Mayer, Jackson, Shenango, Caribe, Sterling, Scammell, McNicol, Homer Laughlin, Syracuse
Howard Johnson's is a U.S. chain of restaurants and hotels that was founded in 1925 by Howard Deering Johnson (1897-1992) when he borrowed $2,000 to buy a small corner drugstore in Wollaston, Massachusetts. It sold candy, newspapers and patent medicine.
After noticing that his soda fountain was the busiest part of his drugstore, Johnson decided to come up with a new ice cream recipe, mostly based on his mother's recipe (although some say the recipe actually came from a local ice-cream maker, a German immigrant). The new ice cream was more flavorful with a higher butterfat content. He eventually came up with 28 flavors and opened a beachfront ice cream stand. According to Johnson, "I thought I had every flavor in the world. The 28 flavors became my trademark."
After operating more than 100 restaurants around the country, the company bid and won the rights to operate restaurants along the Pennsylvania, New Jersey and Ohio turnpikes and the familiar orange-roofed buildings became icons of the era. The first motor lodge opened in 1954 in Savannah, Georgia.
The restaurants were famous for clam strips, salt water taffy and, of course, ice cream. As of 2006 only 4 restaurants remained in this country but the current owners hope to market the ice cream through supermarkets and possibly open a few restaurants along the East Coast.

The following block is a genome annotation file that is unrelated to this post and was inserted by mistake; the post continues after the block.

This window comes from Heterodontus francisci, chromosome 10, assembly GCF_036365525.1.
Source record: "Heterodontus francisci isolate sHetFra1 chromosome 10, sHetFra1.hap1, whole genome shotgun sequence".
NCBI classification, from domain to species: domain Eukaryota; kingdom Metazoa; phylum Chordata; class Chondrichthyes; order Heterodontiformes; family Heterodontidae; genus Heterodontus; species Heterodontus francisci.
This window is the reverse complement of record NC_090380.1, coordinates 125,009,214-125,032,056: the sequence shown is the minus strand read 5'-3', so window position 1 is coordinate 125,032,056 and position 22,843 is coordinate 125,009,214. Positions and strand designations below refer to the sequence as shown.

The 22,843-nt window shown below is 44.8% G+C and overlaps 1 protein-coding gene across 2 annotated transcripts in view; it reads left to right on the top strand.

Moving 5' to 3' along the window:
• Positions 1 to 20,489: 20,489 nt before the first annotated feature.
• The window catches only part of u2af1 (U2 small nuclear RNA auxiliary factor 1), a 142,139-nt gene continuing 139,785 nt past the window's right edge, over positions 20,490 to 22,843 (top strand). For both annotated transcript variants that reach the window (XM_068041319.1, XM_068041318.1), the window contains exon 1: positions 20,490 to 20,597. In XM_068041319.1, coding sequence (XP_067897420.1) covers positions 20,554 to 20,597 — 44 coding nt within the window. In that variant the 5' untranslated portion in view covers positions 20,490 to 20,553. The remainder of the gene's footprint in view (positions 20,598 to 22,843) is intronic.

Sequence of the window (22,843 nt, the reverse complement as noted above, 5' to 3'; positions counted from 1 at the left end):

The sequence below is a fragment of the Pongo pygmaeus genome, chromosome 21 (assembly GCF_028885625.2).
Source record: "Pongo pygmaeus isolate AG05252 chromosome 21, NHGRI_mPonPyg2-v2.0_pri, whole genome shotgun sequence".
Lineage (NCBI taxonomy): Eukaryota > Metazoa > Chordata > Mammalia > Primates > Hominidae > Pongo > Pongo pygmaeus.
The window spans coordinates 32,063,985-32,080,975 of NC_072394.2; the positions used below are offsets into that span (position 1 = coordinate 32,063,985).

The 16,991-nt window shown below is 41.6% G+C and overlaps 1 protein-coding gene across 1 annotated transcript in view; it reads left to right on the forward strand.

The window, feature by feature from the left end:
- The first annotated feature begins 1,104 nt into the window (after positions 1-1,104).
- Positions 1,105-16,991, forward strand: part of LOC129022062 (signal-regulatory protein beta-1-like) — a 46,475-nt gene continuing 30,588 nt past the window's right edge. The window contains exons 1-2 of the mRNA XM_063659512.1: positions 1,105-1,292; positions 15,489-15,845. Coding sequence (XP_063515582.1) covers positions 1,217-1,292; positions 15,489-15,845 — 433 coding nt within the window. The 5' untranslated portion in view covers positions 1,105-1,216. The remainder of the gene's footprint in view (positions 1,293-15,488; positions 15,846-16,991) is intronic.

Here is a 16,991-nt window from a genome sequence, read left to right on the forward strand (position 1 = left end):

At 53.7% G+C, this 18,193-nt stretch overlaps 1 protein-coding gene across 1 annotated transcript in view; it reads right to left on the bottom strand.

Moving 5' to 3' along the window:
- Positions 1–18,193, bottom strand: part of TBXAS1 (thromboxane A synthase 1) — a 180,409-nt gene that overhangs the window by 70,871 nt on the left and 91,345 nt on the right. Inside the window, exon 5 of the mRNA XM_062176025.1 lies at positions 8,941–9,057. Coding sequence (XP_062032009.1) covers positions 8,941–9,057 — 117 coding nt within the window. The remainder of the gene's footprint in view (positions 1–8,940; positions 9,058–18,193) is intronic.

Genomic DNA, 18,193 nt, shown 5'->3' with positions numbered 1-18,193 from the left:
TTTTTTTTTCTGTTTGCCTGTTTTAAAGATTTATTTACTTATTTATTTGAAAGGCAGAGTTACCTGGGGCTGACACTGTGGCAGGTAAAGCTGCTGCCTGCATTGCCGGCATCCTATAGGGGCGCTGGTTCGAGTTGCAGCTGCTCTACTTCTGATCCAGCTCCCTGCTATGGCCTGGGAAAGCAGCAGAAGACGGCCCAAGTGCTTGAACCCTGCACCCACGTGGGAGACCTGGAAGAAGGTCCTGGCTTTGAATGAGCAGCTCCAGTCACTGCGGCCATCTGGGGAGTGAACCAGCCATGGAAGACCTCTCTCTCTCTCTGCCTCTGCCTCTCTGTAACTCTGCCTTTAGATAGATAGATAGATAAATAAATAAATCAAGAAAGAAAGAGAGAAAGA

From the National Museum of American History: "Capitalizing even more on the traveler's business, Howard Johnson's opened its first motor lodge in 1954. By the 1960s, they had expanded nationwide providing the road weary traveler with a place to eat and sleep for the night. In 1980, Howard B. Johnson (Howard D. Johnson's son) sold the chain to Imperial Group. It was eventually bought by Mariott a few years later who split off the lodging from the restaurant chain."
As of 2018, the only remaining restaurant was located in Lake George, N.Y., and that has now apparently closed, too. Lodging is operated by Wyndham Worldwide.
Several different patterns of china were used over the years, with the most popular being the scenic pattern with an image of the building as well as scenes found along the route in Massachusetts. The maroon pieman silhouette replaced that pattern and the peach silhouette followed.
The red floral pattern by Scammell is believed to be Howard Johnson's oldest, circa 1930s.